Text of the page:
My graduate study was interrupted, like that of many others, by World War II.
My assignment was exclusively in the research field, and my first published paper, On the Optimal Use of Winds for Flight Planning, was the outgrowth of that work.
My undergraduate education, at the City College in New York, was made possible only by the existence of that excellent free institution and the financial sacrifices of my parents.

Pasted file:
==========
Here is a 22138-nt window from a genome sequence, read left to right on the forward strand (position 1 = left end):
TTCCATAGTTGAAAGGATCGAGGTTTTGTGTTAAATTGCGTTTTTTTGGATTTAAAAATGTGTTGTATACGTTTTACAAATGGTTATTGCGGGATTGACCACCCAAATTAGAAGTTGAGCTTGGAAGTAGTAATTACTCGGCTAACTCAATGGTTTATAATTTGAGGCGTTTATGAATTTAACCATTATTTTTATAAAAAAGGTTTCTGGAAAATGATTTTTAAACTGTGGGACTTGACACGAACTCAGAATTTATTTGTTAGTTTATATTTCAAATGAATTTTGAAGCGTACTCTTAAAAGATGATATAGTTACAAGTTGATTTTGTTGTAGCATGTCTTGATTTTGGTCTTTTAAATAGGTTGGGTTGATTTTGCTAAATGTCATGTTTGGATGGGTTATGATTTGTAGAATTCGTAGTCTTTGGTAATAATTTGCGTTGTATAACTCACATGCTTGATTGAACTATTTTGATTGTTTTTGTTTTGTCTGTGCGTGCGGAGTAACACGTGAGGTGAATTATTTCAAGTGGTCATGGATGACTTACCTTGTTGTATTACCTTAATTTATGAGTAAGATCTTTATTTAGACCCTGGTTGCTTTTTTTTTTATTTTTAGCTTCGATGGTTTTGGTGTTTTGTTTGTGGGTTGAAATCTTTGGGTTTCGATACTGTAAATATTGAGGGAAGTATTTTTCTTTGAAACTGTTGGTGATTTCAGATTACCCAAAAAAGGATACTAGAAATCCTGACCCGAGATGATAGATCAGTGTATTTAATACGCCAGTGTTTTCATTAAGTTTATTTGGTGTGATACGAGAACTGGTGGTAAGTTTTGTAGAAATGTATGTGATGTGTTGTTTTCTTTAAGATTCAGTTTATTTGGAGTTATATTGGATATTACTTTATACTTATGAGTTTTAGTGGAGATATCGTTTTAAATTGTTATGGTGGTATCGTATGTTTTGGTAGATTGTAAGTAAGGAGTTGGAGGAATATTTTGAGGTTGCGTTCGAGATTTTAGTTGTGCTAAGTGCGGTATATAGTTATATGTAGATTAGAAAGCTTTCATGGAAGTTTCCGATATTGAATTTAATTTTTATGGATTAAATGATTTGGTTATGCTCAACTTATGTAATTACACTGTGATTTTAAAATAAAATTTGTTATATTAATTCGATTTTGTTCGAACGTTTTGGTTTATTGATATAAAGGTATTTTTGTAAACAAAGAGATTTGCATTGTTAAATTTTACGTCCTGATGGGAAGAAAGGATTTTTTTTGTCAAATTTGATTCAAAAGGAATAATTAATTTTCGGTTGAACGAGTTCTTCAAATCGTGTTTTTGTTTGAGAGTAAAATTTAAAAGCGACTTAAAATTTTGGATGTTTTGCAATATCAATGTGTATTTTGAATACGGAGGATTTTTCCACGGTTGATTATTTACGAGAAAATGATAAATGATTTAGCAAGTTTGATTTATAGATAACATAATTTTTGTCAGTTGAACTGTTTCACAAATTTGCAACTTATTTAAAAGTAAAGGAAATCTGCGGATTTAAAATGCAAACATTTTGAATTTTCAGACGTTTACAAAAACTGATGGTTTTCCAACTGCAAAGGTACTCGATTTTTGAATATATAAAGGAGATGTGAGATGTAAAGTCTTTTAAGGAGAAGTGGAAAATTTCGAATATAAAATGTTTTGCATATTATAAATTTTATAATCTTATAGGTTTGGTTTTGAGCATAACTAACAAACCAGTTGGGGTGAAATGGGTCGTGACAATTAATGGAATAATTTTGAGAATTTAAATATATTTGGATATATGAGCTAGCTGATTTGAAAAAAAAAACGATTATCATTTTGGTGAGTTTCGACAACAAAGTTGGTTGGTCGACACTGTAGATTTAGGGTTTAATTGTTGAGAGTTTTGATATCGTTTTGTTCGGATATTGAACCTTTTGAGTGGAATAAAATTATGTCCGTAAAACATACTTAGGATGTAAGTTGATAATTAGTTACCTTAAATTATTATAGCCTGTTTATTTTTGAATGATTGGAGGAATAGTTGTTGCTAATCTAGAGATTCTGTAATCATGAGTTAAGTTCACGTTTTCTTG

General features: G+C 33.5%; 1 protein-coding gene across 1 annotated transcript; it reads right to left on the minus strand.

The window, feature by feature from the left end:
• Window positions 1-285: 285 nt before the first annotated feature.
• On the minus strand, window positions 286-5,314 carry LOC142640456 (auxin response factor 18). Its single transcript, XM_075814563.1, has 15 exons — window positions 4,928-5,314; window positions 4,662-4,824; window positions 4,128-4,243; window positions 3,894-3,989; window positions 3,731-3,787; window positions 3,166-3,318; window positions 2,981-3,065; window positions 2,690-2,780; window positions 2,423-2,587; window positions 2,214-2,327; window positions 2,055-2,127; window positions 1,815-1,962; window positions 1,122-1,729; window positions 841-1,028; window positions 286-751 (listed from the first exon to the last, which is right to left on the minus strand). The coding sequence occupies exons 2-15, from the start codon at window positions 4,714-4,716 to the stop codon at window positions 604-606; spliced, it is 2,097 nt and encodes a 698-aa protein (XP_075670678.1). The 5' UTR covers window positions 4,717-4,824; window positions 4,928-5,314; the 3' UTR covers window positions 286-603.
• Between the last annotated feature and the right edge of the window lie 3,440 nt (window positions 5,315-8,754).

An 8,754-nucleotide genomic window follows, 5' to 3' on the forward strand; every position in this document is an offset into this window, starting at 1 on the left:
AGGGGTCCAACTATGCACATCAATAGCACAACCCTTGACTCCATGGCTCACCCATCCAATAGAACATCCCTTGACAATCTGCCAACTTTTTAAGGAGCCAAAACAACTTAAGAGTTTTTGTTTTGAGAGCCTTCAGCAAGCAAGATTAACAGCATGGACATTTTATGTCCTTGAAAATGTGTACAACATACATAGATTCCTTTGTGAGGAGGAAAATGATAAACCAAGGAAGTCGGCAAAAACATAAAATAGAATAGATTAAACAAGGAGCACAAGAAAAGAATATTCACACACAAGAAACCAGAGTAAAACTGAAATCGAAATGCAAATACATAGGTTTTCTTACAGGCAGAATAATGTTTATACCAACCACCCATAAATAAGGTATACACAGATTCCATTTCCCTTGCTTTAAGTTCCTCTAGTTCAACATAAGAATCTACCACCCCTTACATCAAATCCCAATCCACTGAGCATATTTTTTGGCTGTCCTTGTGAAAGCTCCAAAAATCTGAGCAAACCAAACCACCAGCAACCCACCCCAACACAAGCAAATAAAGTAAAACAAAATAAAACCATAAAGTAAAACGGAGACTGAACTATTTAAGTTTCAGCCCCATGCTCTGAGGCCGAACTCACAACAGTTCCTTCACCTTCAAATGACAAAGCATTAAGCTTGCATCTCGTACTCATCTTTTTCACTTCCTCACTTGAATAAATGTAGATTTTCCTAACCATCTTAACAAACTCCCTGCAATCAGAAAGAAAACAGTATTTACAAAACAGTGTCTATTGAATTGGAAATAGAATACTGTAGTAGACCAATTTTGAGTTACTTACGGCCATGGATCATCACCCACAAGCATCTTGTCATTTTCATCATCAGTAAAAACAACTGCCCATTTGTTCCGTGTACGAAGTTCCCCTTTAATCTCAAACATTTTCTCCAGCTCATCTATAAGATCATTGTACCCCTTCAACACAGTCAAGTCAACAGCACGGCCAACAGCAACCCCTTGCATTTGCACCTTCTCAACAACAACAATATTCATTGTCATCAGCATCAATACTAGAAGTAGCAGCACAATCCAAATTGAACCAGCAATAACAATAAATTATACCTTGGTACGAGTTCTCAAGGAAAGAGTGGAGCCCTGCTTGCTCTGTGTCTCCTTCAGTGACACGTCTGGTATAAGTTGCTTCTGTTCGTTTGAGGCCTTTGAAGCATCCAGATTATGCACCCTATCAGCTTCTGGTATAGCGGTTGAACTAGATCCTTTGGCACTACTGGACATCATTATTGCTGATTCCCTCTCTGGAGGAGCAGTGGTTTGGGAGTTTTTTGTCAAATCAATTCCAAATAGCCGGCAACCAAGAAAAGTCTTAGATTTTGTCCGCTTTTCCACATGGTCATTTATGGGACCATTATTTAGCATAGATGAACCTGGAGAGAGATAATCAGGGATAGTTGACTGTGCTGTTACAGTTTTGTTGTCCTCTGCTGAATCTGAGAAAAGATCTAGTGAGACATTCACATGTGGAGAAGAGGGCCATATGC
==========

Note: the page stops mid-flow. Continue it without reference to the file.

In 1963 and later papers, I pointed out that the special market characteristics of medical care and medical insurance could be explained by reference to differences in information among the parties involved.
My research, even before 1972, moved in directions beyond those cited for the Nobel Memorial Prize. Most of it, in one way or another, deals with information as an economic variable, both as to its production and as to its use.